According to data compiled by international fund tracking firm EPFR, equity funds absorbed $265 million during the week ended 11th May. However, it was sharply down on the $1.2 billion it took in the previous week and the $11.1 billion received in the month of April
New Delhi: Emerging market equity funds struggled to attract fresh money last week and absorbed a mere net $265 million on account of outflows in commodity fund, reports PTI quoting an EPFR report.
The latest infusion into emerging market equity funds marks the seventh straight week of net inflows.
According to data compiled by international fund tracking firm EPFR, equity funds absorbed $265 million during the week ended 11th May. However, it was sharply down on the $1.2 billion it took in the previous week and the $11.1 billion received in the month of April.
“With investors questioning the real demand for commodities in early May, emerging market equity funds struggled to attract fresh money during the week ending 11th May, but took in a net $265.3 million and reducing year-to-date outflows to $5.7 billion," the report noted.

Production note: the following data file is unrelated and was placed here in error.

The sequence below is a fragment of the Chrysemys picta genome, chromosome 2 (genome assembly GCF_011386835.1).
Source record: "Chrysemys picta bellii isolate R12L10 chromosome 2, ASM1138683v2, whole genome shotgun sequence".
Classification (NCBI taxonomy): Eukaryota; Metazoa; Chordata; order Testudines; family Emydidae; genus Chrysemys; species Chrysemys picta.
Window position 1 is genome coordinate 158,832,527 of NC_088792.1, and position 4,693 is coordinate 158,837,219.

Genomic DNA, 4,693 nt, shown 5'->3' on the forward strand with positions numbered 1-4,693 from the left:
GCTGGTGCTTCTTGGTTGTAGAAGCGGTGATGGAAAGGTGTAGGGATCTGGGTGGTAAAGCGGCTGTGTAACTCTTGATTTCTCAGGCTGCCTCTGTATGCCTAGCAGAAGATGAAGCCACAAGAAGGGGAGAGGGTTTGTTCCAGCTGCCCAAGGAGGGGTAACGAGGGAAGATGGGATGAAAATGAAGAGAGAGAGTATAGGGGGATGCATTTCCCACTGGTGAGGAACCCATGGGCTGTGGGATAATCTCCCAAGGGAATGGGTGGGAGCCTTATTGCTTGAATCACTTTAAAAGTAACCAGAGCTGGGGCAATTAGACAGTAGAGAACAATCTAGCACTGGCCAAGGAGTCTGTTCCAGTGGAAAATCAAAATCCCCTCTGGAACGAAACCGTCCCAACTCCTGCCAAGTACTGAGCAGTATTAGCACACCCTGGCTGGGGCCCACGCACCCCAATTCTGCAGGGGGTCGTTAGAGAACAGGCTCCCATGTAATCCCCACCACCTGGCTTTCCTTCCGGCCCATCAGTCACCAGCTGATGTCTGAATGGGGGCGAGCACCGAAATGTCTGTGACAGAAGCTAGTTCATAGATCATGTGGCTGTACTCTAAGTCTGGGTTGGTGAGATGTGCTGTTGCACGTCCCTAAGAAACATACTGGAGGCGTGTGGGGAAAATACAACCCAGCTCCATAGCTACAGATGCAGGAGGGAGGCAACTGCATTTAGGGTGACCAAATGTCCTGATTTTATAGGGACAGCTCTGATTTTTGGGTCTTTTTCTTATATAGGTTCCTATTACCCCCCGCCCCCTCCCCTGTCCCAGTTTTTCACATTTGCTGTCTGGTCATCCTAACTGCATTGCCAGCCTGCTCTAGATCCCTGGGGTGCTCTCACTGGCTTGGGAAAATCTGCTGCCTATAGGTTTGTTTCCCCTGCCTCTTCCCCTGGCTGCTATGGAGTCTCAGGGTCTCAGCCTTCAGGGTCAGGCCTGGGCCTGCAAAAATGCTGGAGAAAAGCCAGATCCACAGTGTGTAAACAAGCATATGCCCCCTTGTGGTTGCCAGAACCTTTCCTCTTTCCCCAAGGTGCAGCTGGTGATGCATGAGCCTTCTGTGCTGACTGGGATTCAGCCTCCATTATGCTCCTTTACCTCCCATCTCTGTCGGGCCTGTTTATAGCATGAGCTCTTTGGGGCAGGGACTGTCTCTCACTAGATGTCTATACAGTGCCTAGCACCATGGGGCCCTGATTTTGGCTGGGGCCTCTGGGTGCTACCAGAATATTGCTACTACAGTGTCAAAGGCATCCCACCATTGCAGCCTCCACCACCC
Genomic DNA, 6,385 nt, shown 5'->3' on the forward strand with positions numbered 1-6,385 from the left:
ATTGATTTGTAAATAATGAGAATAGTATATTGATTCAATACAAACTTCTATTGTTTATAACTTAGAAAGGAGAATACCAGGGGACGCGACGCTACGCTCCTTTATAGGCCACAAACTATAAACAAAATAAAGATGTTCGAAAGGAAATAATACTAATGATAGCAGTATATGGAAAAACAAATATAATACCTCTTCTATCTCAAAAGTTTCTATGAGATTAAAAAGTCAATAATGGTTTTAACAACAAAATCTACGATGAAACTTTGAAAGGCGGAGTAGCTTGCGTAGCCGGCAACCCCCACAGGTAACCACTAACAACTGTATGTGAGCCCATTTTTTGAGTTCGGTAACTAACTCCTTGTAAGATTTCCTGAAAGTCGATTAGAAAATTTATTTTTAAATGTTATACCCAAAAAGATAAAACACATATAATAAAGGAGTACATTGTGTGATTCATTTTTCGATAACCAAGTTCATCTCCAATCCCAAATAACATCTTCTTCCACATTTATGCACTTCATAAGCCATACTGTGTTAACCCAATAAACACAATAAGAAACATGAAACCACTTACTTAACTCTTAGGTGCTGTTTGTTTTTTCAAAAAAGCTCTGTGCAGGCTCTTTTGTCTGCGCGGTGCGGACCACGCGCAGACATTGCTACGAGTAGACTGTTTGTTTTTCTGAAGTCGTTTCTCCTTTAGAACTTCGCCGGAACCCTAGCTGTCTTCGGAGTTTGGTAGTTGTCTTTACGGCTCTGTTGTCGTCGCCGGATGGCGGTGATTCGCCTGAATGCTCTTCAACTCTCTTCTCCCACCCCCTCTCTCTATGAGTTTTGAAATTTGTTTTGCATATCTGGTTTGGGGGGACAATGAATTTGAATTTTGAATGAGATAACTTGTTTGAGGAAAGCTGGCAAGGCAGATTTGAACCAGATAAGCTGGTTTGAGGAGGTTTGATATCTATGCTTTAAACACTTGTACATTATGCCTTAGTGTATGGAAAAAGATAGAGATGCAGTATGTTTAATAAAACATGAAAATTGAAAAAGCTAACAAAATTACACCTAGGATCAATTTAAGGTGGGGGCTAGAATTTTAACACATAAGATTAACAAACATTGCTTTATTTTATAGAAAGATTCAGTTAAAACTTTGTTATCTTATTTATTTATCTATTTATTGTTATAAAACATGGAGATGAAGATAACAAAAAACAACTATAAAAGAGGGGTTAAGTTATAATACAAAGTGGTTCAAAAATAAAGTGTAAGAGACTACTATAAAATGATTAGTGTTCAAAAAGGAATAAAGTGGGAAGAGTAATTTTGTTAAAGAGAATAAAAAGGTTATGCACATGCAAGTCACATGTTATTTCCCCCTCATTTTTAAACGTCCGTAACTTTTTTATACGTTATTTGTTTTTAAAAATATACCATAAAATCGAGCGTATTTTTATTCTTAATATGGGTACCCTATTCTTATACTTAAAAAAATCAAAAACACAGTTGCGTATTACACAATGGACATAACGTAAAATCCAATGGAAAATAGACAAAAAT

However, Asia excluding Japan, has snapped its sixth straight week of inflows as China has been struggling with perceptions that policymakers have still not brought inflation to heel.
Moreover, outflows from emerging market equity funds stemmed in part from a rough week for Russia, whose investment case was hit by the sharp drop in commodity prices and the central bank’s latest rate hike.
Latin America equity funds posted inflows for only the fifth time in the 19 weeks.
In terms of sectors, commodity sector funds experienced record setting outflows for the second consecutive week amounting to $2.3 billion.
Gold and precious metals funds bore the brunt of the selling due to a “combination of profit taking, higher margin requirements and questions about the strength of global growth in the second half of 2011.”
In contrast, real estate and consumer goods funds recorded solid inflows for the week while technology and utilities sector funds posted modest outflows.
A group of Canadian banks and pension funds are hoping their C$3.6 billion ($3.7 billion) offer for TMX Group will keep the nation's largest stock market from falling into foreign hands